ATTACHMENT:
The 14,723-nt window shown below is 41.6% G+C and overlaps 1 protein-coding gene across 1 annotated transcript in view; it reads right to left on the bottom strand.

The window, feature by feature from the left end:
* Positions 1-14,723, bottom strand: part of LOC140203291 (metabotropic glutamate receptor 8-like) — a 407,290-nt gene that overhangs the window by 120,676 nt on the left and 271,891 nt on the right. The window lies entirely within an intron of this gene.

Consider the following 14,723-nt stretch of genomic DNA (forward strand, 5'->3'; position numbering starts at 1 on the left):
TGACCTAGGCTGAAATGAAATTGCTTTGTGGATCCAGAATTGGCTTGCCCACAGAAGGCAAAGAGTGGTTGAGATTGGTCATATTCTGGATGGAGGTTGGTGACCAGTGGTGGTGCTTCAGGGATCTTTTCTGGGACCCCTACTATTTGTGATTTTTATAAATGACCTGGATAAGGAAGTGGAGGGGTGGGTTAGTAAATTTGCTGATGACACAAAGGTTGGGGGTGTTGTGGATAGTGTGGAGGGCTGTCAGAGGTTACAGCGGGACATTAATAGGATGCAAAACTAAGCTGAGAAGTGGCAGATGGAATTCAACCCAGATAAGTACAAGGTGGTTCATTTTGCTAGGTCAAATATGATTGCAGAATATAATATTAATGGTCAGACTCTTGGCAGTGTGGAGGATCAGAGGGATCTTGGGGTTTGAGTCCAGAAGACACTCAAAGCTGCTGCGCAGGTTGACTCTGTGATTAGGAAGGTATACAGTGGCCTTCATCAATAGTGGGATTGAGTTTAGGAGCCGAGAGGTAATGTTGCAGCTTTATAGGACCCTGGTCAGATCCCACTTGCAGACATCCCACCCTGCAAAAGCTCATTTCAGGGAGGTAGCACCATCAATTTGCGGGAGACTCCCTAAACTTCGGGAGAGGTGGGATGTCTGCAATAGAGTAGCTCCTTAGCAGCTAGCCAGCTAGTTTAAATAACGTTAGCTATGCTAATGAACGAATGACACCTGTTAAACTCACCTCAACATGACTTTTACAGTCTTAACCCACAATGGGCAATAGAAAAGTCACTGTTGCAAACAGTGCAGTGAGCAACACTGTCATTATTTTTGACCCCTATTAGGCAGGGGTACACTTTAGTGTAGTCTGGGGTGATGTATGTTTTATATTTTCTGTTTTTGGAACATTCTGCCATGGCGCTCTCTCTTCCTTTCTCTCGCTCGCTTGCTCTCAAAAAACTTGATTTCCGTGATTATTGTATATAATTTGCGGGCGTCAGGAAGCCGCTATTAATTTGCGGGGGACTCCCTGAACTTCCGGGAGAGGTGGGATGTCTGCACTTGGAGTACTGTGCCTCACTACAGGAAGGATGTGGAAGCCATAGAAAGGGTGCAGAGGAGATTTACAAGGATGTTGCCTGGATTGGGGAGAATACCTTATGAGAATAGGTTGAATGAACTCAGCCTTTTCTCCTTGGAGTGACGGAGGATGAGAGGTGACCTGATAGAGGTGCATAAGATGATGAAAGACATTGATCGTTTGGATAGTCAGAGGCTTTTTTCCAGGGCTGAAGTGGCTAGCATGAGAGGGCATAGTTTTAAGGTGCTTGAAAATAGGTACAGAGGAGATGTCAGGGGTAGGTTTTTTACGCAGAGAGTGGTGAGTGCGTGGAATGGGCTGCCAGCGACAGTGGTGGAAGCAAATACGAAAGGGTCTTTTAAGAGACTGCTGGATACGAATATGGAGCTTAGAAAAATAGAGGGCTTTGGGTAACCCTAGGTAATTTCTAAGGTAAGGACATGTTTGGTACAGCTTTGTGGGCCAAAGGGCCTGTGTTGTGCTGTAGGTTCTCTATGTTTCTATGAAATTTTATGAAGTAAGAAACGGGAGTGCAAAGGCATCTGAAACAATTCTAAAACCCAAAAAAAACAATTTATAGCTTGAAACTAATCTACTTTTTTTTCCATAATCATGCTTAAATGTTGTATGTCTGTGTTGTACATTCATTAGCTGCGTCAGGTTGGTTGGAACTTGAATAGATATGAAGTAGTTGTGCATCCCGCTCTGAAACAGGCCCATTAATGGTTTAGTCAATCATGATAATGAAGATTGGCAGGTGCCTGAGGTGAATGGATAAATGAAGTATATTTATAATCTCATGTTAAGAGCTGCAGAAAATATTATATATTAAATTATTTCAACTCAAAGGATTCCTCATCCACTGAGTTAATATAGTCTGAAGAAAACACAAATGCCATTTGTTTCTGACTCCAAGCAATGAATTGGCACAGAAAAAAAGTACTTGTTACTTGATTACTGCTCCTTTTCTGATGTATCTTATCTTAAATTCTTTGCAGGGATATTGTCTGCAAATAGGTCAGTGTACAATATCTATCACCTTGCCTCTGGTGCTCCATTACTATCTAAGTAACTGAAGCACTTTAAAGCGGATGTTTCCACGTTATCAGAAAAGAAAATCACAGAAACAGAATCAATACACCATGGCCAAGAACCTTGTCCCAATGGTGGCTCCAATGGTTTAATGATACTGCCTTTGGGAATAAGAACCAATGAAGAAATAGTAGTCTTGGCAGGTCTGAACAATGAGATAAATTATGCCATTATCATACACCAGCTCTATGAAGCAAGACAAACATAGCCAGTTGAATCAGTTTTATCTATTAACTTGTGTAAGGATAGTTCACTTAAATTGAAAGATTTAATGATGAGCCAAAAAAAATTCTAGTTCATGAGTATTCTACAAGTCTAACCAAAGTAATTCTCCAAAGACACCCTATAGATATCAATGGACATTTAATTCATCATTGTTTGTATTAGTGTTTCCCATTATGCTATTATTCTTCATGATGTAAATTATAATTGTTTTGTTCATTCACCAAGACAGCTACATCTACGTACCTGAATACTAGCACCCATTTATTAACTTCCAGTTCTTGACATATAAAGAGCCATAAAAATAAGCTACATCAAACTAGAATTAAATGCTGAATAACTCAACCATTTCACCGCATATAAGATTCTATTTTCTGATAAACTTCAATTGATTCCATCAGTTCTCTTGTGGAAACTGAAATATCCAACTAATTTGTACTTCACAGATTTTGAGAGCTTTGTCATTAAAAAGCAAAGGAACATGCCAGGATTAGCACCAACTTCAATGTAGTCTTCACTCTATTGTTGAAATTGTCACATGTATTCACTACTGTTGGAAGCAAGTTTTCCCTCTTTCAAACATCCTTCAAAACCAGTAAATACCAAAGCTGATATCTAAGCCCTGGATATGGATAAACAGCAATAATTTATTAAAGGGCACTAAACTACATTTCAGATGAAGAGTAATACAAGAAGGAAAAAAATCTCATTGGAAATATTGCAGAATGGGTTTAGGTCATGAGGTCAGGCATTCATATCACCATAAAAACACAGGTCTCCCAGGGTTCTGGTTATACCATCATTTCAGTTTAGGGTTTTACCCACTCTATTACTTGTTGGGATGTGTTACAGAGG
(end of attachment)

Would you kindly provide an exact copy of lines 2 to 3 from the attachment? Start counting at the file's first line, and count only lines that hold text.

The window, feature by feature from the left end:
* Positions 1-14,723, bottom strand: part of LOC140203291 (metabotropic glutamate receptor 8-like) — a 407,290-nt gene that overhangs the window by 120,676 nt on the left and 271,891 nt on the right. The window lies entirely within an intron of this gene.